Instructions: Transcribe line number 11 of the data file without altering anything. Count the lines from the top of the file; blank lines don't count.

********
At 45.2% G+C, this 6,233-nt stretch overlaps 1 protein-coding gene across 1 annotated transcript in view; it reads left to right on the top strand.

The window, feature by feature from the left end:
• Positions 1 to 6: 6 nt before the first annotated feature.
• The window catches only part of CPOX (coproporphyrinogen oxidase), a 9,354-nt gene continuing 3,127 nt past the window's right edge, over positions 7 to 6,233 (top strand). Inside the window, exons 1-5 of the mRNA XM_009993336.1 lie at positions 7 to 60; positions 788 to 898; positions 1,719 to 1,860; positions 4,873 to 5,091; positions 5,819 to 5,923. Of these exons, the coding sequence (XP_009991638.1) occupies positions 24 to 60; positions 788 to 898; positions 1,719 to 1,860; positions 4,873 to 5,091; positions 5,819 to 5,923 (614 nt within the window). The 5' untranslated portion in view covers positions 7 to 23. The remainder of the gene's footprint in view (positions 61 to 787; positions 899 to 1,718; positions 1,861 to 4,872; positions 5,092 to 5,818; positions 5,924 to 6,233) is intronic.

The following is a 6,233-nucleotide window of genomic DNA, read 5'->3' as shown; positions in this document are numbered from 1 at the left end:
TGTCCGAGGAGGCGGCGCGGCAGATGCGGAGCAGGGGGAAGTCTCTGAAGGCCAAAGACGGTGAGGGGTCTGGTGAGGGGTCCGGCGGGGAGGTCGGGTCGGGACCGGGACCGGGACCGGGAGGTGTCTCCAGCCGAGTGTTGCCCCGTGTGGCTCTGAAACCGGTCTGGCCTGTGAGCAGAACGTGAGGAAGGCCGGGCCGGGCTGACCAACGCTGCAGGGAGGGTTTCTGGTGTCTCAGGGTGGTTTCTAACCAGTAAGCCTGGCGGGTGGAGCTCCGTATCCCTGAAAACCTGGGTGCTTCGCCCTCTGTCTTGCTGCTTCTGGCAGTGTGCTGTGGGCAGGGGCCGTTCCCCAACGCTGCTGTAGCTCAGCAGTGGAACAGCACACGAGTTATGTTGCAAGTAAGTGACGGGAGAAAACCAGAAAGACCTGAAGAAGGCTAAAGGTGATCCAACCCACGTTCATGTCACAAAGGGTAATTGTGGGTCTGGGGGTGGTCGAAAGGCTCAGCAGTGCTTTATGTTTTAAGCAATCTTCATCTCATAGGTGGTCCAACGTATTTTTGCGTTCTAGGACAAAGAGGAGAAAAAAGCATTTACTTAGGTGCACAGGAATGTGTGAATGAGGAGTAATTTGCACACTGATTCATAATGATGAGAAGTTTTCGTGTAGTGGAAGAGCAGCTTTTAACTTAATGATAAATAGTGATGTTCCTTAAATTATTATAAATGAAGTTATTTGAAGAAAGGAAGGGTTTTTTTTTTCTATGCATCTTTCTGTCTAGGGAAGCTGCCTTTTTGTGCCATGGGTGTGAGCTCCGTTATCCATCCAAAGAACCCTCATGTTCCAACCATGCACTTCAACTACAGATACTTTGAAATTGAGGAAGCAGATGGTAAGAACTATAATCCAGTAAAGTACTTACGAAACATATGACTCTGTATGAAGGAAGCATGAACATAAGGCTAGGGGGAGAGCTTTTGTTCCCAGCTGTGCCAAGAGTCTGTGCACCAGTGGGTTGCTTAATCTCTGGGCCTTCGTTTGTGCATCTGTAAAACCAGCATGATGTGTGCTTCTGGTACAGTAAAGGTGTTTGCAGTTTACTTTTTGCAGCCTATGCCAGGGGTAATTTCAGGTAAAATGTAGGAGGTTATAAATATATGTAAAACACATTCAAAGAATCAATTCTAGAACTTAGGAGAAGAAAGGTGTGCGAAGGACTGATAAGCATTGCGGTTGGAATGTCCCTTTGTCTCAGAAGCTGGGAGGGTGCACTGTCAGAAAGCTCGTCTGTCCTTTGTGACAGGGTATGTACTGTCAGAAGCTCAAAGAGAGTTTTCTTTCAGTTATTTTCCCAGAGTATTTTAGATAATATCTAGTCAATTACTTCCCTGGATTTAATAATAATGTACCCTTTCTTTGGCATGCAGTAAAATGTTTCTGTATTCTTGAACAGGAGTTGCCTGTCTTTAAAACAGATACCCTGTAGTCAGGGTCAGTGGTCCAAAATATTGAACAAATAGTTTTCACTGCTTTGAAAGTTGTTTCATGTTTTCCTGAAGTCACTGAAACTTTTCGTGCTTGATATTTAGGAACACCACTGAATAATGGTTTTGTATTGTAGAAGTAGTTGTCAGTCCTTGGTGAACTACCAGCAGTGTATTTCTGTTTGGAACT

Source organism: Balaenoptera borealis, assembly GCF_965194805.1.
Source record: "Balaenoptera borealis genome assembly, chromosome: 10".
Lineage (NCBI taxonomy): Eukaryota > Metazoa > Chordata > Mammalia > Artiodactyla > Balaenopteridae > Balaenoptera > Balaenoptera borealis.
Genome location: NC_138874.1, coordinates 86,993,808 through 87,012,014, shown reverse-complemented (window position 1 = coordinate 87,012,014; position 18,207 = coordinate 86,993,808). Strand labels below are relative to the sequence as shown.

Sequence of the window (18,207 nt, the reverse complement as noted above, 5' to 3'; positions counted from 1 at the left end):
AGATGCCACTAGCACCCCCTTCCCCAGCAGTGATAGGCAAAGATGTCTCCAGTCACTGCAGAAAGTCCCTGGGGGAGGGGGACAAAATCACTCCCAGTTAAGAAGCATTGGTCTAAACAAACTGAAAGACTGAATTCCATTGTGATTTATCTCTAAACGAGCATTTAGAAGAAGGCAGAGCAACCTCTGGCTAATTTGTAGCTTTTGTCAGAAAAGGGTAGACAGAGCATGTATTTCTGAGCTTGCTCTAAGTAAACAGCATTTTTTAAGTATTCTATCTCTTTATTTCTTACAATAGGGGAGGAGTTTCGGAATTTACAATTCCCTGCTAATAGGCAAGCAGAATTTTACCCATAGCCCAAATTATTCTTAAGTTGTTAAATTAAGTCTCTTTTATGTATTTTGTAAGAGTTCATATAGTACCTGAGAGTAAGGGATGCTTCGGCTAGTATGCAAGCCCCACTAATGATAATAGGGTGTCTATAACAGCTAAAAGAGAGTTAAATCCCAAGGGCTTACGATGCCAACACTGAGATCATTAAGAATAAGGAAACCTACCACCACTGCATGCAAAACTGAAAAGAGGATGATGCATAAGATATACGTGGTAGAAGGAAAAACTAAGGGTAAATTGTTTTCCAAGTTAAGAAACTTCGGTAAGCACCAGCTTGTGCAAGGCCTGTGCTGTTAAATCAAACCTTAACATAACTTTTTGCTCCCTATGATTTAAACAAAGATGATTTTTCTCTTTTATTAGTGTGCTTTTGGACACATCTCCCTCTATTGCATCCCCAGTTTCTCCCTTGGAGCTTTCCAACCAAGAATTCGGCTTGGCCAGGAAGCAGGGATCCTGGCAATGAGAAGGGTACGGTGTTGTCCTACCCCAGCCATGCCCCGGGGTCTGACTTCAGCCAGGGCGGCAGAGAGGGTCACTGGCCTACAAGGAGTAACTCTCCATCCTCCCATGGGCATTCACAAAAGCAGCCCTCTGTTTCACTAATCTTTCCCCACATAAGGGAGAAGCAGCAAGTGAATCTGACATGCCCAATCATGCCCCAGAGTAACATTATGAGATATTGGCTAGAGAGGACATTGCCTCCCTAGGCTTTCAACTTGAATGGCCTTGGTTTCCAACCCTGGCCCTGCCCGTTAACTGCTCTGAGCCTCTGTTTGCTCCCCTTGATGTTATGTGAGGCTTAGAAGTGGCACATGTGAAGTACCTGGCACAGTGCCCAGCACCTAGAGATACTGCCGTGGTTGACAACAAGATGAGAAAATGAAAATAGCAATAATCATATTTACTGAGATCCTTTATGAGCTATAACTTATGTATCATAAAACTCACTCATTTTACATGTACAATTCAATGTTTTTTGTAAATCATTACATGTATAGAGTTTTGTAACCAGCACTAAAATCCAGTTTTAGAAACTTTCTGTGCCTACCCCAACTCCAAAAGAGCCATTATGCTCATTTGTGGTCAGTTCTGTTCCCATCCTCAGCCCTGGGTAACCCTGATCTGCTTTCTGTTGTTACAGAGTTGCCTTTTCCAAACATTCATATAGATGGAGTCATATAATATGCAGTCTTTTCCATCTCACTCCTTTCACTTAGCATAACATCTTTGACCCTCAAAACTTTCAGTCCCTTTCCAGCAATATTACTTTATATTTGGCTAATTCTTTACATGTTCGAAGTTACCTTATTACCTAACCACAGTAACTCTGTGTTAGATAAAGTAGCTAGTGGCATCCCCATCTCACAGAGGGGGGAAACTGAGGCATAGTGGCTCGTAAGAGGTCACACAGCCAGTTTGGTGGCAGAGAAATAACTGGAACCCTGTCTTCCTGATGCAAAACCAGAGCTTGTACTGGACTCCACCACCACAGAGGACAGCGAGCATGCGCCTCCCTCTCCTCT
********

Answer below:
Sequence of the window (18,207 nt, the reverse complement as noted above, 5' to 3'; positions counted from 1 at the left end):